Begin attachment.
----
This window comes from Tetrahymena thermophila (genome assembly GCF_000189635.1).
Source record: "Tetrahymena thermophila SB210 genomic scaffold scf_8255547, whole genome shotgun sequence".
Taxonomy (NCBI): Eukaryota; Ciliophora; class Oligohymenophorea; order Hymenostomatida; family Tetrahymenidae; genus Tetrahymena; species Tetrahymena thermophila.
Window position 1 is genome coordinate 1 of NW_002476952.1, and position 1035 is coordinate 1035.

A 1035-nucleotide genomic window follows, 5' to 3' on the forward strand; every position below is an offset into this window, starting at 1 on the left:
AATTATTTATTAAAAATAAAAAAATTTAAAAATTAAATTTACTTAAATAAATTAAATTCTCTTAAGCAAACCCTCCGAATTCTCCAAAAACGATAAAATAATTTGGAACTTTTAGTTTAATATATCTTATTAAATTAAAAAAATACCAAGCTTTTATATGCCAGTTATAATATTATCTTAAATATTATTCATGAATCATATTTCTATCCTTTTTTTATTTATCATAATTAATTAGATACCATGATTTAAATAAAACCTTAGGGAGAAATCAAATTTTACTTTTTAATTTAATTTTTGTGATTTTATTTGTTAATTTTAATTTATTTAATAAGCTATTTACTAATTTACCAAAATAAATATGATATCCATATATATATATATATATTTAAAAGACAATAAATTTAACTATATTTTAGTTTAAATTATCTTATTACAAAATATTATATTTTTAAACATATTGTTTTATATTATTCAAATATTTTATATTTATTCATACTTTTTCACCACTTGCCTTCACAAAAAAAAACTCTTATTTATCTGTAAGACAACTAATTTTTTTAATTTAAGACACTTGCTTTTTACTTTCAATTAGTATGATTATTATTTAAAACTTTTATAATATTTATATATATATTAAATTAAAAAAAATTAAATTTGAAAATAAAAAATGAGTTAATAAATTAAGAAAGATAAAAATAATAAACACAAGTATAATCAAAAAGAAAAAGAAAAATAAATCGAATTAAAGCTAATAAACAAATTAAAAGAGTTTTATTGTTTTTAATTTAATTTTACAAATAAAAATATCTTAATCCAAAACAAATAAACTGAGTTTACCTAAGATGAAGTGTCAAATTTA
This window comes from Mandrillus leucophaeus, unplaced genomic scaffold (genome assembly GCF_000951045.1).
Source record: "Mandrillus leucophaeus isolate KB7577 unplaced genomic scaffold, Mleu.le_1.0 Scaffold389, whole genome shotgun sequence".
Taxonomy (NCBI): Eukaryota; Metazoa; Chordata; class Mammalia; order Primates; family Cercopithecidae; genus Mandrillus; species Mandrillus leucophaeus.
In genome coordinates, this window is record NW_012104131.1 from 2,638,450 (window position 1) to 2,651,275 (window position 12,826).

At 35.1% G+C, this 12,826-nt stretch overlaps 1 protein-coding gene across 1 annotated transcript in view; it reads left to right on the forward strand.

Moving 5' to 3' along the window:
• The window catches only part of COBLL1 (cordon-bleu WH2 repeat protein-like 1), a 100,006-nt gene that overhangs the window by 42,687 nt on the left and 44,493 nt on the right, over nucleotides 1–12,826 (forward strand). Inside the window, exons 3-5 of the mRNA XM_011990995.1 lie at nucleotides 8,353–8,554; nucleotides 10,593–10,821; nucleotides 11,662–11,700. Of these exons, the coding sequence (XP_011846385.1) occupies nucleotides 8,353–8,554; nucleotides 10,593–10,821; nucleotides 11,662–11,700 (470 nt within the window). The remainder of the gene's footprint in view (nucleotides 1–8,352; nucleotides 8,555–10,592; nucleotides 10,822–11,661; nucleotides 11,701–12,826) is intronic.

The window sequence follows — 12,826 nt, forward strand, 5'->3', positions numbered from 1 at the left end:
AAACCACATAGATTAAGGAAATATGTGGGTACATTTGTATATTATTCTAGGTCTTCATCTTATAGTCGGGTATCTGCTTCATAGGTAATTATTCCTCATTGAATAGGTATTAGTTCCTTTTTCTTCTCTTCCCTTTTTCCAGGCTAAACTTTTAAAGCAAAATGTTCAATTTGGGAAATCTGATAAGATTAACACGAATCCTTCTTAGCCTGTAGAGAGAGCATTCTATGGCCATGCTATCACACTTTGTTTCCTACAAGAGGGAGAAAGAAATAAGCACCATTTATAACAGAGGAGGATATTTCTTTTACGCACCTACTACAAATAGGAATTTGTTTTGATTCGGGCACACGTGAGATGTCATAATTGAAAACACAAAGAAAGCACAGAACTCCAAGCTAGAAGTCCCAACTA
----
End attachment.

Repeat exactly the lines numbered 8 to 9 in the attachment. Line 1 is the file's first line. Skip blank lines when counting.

Source record: "Mandrillus leucophaeus isolate KB7577 unplaced genomic scaffold, Mleu.le_1.0 Scaffold389, whole genome shotgun sequence".
Taxonomy (NCBI): Eukaryota; Metazoa; Chordata; class Mammalia; order Primates; family Cercopithecidae; genus Mandrillus; species Mandrillus leucophaeus.